Train stations are sadly quite notorious as one of the most tragically popular locations where people decide to commit suicide.
As the main operator in these spaces, Network Rail had the chance to address the issue by offering hope and help, at a time when they are needed the most. Following a partnership with mental health charity Chasing the Stigma, Network Rail turned to Great Guns to craft a beautiful film on hope and optimism, addressing mental health with both delicacy and incredible mastery.
Today we are getting Behind the Idea following an inspiring chat with Great Guns Director Duncan Christie, to learn more about the video campaign below.
What was the brief?
To inspire a conversation around mental health and to encourage people to reach out and ask for help if they need it. Tragically hundreds of people commit suicide every year at train stations, Network Rail partnered with the charity Chasing The Stigma to try and fight this.
How did the initial pitch/brainstorming phase go?
The intention was to create a contrast between the hopeful moments we observe in the station generally and the main performance from our hero character, which is at odds with everything else. Not every scene needed to be a big moment, we needed that balance of real life and hope. This was a balancing act, if we weren't subtle enough this might start to feel disingenuous but if we were too subtle the idea wouldn't come across.
Obviously one of the big points of discussion was whether the characters should be wearing masks or not. In the end everyone agreed that there was really no option but to have everyone wearing masks. We always knew sound design would be key but the lines of dialogue, which weren't scripted, become a key tool in telling the story.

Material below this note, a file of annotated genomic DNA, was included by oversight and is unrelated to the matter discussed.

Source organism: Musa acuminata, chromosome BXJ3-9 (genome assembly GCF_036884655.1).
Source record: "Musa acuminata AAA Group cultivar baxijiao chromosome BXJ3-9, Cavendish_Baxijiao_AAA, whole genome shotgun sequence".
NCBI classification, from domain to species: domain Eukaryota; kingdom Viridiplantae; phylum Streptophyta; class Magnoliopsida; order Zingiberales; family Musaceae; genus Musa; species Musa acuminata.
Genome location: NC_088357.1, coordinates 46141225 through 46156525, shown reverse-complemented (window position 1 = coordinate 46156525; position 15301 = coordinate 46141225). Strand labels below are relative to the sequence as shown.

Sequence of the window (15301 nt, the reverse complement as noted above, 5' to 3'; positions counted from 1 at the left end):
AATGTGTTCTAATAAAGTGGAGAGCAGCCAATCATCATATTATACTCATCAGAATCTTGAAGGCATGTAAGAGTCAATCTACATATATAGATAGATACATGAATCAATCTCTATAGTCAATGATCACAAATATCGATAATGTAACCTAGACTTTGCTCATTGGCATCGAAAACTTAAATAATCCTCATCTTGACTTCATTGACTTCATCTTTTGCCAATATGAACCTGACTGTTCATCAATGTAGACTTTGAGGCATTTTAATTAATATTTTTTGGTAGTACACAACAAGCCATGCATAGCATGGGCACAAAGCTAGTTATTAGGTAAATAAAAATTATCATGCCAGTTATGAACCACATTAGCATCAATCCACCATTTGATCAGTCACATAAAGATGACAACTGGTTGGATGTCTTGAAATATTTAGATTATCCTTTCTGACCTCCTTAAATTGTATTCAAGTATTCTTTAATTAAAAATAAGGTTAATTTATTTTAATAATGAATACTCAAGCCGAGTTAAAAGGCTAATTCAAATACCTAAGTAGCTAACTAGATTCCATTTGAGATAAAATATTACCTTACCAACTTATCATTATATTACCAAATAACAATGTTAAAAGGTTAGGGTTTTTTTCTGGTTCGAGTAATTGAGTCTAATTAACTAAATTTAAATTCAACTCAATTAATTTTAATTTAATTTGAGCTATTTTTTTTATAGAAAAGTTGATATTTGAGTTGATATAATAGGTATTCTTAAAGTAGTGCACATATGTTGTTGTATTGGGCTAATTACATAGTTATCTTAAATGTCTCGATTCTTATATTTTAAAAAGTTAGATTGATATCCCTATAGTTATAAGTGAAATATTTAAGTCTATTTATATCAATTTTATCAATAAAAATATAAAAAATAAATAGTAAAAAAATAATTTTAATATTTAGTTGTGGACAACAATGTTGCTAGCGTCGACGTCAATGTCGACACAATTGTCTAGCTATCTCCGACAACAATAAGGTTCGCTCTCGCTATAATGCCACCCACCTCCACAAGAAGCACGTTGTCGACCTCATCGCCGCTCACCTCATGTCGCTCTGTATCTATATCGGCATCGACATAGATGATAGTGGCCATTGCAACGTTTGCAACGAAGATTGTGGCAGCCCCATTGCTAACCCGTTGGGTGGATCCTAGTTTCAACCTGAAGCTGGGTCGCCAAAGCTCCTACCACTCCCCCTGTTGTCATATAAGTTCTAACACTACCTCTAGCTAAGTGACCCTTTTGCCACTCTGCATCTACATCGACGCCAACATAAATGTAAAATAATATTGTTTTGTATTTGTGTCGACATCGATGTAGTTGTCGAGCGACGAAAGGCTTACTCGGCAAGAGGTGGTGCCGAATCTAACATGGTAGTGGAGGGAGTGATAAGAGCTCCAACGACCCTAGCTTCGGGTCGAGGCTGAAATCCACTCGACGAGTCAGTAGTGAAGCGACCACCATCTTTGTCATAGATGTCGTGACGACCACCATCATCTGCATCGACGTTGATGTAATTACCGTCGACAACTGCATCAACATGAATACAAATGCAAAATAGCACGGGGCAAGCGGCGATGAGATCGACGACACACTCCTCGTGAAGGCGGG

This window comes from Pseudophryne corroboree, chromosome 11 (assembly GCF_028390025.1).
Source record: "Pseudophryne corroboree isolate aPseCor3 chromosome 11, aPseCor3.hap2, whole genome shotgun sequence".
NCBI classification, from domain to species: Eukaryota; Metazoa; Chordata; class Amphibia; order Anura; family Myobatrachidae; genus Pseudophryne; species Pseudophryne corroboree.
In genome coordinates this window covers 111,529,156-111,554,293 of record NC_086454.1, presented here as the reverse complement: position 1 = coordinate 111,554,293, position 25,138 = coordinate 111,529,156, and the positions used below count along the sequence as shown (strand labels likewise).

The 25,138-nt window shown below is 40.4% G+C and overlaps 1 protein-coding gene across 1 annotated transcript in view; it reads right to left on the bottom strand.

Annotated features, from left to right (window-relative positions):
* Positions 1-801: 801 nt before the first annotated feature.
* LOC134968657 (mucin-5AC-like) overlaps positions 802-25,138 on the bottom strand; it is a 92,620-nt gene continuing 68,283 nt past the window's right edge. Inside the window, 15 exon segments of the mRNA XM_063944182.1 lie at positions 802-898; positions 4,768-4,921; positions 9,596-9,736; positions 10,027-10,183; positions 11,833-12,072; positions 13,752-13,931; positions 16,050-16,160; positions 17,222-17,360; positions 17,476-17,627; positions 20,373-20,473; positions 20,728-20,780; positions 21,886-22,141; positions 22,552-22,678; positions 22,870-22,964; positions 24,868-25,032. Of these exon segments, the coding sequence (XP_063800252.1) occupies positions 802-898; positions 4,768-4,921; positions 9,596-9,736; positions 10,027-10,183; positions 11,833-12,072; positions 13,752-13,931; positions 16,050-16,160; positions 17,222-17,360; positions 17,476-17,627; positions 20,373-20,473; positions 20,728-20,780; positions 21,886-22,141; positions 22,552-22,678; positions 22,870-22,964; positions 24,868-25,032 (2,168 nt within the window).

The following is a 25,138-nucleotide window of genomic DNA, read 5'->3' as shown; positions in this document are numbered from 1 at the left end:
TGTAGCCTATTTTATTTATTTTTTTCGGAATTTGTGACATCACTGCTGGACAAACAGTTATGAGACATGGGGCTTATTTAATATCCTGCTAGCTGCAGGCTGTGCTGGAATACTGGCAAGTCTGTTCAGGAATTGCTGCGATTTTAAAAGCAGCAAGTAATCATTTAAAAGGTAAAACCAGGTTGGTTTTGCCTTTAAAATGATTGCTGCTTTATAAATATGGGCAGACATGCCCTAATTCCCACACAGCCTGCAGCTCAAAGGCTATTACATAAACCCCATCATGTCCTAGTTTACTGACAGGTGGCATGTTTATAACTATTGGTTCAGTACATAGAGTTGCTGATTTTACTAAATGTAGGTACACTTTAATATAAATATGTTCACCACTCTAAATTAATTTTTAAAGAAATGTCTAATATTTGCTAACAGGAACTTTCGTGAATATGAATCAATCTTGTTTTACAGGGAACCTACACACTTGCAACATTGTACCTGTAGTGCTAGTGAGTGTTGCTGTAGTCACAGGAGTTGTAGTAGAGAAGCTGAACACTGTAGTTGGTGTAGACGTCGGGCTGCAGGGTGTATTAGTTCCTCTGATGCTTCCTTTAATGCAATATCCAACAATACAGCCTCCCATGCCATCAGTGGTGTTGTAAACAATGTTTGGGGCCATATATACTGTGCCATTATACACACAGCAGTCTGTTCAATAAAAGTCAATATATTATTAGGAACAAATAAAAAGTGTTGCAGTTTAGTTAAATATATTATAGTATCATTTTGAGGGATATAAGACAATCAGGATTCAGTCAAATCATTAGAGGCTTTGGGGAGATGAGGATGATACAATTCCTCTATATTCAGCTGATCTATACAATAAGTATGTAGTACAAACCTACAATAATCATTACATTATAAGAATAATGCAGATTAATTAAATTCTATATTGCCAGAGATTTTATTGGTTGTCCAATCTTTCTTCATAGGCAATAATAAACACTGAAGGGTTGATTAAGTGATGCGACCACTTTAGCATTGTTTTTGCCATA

Tell us more about the concept. How did it come to life, and why was it the right choice?
We set out to create moments that feel simple yet powerful. We didn't want the scenes to become overly complex and thus feel constructed, small acts of kindness can mean a lot especially when they're coming from a stranger.
We wanted to create a hopeful and life-affirming film that would address mental health without triggering those suffering from these issue, therefore a lightness of touch was required.
What was the production process like? What was the biggest challenge?
One of the biggest challenges was telling this performance driven story with the characters all wearing masks. We wanted this to feel very real and grounded so we all agreed masks were the right way to go, that’s the world we live in right now. In the end it’s amazing to see how much emotion can be conveyed through just the eyes, the incidental lines of dialogue were also a key tool in telling this story.
What’s the main message of the campaign and why does it matter?
There is always hope. I don’t think there could be a more resonant message right now. The last year has been a dark time for so many people but we all need to remember that we will come out the other side of this. Kindness is more important now than ever, to ourselves and those around us.
What do you hope it achieves for the brand?
I hope the film will encourage people to reach out for help if they need it and to be mindful of their own mental health. The stigma around mental health is still strong, and I hope we can play a small part in helping Chasing The Stigma achieve their aims. I hope the film also shows how small acts of kindness can mean so much to someone who is going through a hard time.
Credit list for the campaign?
Client: Network Rail
Senior Media Campaigns Manager: Lucy Jones, Lisa Russell
Executive Creative Director: Paul Bowen
Director: Chris Powell
Account Director: Hannah Maxwell Smyth
Account Manager: Chris Sloan
Production Company: Great Guns
Director: Duncan Christie
Casting Director: Kharmel Cochrane
On Set Co-Director: Calum Macdiarmid
DOP: Sy Turnbull, Joe Cook
Editor: David Warren @ Nomad
Grade: Matt Turner @ Absolute
Sound Design: Sean Mahoney @ Jungle
Composer: Zebedee Budworth